Runs until 23 June 2018 | Image: Contributed

THIS REVIEW WAS ORIGINALLY WRITTEN FOR AND PUBLISHED BY THE REVIEWS HUB

REVIEW: Flight of the Conchords sing Flight of the Conchords – SEE Hydro Arena, Glasgow

It’s been a long seven years since the “almost award-winning, fourth most popular folk duo in New Zealand” have toured the U.K., made longer by Bret McKenzie’s recovery from a broken wrist, sustained from a nose dive down a flight of stairs at the start of the tour.

Flight of the Conchords have come a long, long way both physically and metaphorically. From bumbling young cult duo trying to find their niche in the comedy world to a 13000 person audience at Glasgow’s Hydro Arena via Bret McKenzie winning the 2012 songwriting Academy Award and Jemaine Clement’s glittering movie career going from strength to strength.

Their 90-minute set is a perfect mix of old and new, launching straight into Father and Son, a seemingly tender ballad that takes an unexpectedly dark turn. There are highlights throughout, so many it would read like a setlist, but Deana and Ian, a tale of inter-office romance is hysterical; The Ballad of Stana a disturbingly funny traditional country story-song; Summer of 1353, a madrigal, yes, you read that right, complete with recorder solos, and two old favourites, Bowie and Foux du Fa Fa (who doesn’t love a lyric that rhymes haricots verts with pomme de terres), the list goes on and on.

The duo acknowledge that they look a lot older than they did in their TV show days, and apologise for reminding us of our own mortality, but the wit and intellect and self-deprecating humour is still there. They remain utterly irresistible and, if anything, funnier than they have ever been. This reviewers’ love for the pair remains undiminished. Just perfect.

 

 

 

 

INTERVIEW: Scottish star Jayne McKenna talks The Band and coming home to Glasgow

Jayne McKenna trained at the Royal Conservatoire of Scotland and has an enviable CV in theatre, TV, radio and film. She returns home to Glasgow to star in the much-anticipated The Band, when it come to The King’s in Glasgow from 26 June to 7 July 2018. I had a chance to catch up with Jayne before she arrives in town.

How does it feel coming home to Glasgow with such a hugely anticipated show?

Thrilling. I trained there so for me it’s full circle. And I’ve never played The Kings so that’s another treat.

Tell us a bit about your role in The Band.

It’s about a group of girls you meet when they’re young and then again as women, and about the changes and surprises life springs, so, while the younger me thinks her life is going to be all books and study, I turn out quite differently, but no spoilers.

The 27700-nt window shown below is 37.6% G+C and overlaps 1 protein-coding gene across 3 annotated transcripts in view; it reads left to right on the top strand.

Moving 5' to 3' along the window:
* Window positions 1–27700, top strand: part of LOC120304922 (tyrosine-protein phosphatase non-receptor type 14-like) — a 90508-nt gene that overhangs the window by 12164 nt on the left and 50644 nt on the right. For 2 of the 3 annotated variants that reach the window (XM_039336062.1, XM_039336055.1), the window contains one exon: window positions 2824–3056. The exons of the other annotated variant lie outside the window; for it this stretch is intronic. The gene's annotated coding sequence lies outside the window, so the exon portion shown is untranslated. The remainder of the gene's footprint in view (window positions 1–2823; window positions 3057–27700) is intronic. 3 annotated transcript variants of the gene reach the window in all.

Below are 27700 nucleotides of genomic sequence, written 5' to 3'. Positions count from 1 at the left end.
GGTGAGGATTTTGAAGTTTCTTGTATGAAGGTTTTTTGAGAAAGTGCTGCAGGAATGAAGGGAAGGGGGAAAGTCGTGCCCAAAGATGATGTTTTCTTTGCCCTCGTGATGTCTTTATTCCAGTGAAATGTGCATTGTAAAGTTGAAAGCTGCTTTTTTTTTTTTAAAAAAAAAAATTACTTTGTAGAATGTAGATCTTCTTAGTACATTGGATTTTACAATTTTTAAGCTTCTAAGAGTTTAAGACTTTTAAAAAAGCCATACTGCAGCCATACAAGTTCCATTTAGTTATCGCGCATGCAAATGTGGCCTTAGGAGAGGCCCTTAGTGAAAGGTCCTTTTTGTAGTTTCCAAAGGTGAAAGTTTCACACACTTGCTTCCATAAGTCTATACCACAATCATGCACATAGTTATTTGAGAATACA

What can the audience expect from the show?

Bring tissues, it gets emotional – laughing one minute and crying the next. And our musicians are stunning, not to mention the ‘boyband’ Five to Five – brilliant all-rounders a joy to work with.

Do you have any favourite moments, scenes or songs from the show that we should look out for?

The song ‘Get Ready For It’. I hadn’t heard it before and it’s become favourite. Incredibly uplifting.

The show has had an enviable amount of publicity, the main male roles being cast on the show Let It Shine, how have audiences received the production as it’s toured the country.

Tremendously. Every night on their feet. Apparently 62% of our audience have never been to the theatre before, and some have now seen it 14 times. People identify with the characters – they tell us at stage door all the time: “Thanks for being me up there”.

What’s life like on the road with a show like The Band?

Tough, especially as a mum. I’m very lucky I have my husband. FaceTiming home is a vital part of my day.

You have an impressive (and if I may say heavy weight) theatrical CV, what have been your favourite roles so far?

The show where I met my husband, of course. Playing Goneril in King Lear with Nicol Williamson is up there. We had an incredible connection as fellow Scots. I stayed in touch with him and even had the honour of singing jazz with his band.

Is there any Play/Musical you’d love to be in?

More Shakespeare would be nice: I’ve tuned into him more as I’ve got older. Not just the language, the thoughts, and being able to express things that in life only occur to us (if they do) in hindsight when the moment has passed! But more singing too: this is my first musical and I’m loving rocking it out!

Tell us a bit more about your career path from Glasgow to touring the country singing the songs of Take That to thousands of adoring fans.

I moved to London after a stint at The Lyceum with the late greats Kenny Ireland and Gerard Murphy and continued mainly in theatre. For example, Macbeth in the West End, the Peter Hall Company, National Theatre, but, TV and radio as well and even a Bollywood film in India. Now I live in Brighton with my family.